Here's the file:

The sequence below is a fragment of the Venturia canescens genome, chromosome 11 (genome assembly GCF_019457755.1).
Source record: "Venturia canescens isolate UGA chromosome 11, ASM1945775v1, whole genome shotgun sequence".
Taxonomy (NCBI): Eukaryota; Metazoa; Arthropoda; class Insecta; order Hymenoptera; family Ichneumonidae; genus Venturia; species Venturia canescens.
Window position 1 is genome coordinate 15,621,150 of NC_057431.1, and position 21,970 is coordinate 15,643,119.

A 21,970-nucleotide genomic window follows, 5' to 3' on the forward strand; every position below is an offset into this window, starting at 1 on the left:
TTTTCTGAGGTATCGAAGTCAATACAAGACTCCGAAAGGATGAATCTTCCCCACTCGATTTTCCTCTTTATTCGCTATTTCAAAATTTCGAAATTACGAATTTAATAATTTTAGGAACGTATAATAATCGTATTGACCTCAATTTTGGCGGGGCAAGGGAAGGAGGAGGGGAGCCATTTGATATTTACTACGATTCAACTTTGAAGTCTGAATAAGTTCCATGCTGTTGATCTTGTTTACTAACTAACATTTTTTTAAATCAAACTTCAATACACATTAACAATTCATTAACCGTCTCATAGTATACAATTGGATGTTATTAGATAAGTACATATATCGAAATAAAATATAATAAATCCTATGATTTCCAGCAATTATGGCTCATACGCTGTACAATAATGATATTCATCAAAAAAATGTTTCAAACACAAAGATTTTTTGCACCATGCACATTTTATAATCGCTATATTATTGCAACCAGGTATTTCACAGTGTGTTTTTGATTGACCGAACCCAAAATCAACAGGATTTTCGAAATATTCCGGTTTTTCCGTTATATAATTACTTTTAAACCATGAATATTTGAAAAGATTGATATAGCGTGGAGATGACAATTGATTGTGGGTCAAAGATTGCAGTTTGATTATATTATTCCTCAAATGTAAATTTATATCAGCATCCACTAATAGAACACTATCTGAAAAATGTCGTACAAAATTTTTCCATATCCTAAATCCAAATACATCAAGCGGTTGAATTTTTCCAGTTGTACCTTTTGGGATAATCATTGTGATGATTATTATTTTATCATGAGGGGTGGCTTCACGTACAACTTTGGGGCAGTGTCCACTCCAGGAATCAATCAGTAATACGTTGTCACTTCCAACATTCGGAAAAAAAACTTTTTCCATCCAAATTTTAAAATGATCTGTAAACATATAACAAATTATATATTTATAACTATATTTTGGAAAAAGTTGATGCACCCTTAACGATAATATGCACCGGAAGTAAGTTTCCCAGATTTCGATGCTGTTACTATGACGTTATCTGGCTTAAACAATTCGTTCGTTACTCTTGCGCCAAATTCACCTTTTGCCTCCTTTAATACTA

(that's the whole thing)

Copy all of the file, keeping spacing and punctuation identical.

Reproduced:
The sequence below is a fragment of the Venturia canescens genome, chromosome 11 (genome assembly GCF_019457755.1).
Source record: "Venturia canescens isolate UGA chromosome 11, ASM1945775v1, whole genome shotgun sequence".
Taxonomy (NCBI): Eukaryota; Metazoa; Arthropoda; class Insecta; order Hymenoptera; family Ichneumonidae; genus Venturia; species Venturia canescens.
Window position 1 is genome coordinate 15,621,150 of NC_057431.1, and position 21,970 is coordinate 15,643,119.

A 21,970-nucleotide genomic window follows, 5' to 3' on the forward strand; every position below is an offset into this window, starting at 1 on the left:
TTTTCTGAGGTATCGAAGTCAATACAAGACTCCGAAAGGATGAATCTTCCCCACTCGATTTTCCTCTTTATTCGCTATTTCAAAATTTCGAAATTACGAATTTAATAATTTTAGGAACGTATAATAATCGTATTGACCTCAATTTTGGCGGGGCAAGGGAAGGAGGAGGGGAGCCATTTGATATTTACTACGATTCAACTTTGAAGTCTGAATAAGTTCCATGCTGTTGATCTTGTTTACTAACTAACATTTTTTTAAATCAAACTTCAATACACATTAACAATTCATTAACCGTCTCATAGTATACAATTGGATGTTATTAGATAAGTACATATATCGAAATAAAATATAATAAATCCTATGATTTCCAGCAATTATGGCTCATACGCTGTACAATAATGATATTCATCAAAAAAATGTTTCAAACACAAAGATTTTTTGCACCATGCACATTTTATAATCGCTATATTATTGCAACCAGGTATTTCACAGTGTGTTTTTGATTGACCGAACCCAAAATCAACAGGATTTTCGAAATATTCCGGTTTTTCCGTTATATAATTACTTTTAAACCATGAATATTTGAAAAGATTGATATAGCGTGGAGATGACAATTGATTGTGGGTCAAAGATTGCAGTTTGATTATATTATTCCTCAAATGTAAATTTATATCAGCATCCACTAATAGAACACTATCTGAAAAATGTCGTACAAAATTTTTCCATATCCTAAATCCAAATACATCAAGCGGTTGAATTTTTCCAGTTGTACCTTTTGGGATAATCATTGTGATGATTATTATTTTATCATGAGGGGTGGCTTCACGTACAACTTTGGGGCAGTGTCCACTCCAGGAATCAATCAGTAATACGTTGTCACTTCCAACATTCGGAAAAAAAACTTTTTCCATCCAAATTTTAAAATGATCTGTAAACATATAACAAATTATATATTTATAACTATATTTTGGAAAAAGTTGATGCACCCTTAACGATAATATGCACCGGAAGTAAGTTTCCCAGATTTCGATGCTGTTACTATGACGTTATCTGGCTTAAACAATTCGTTCGTTACTCTTGCGCCAAATTCACCTTTTGCCTCCTTTAATACTA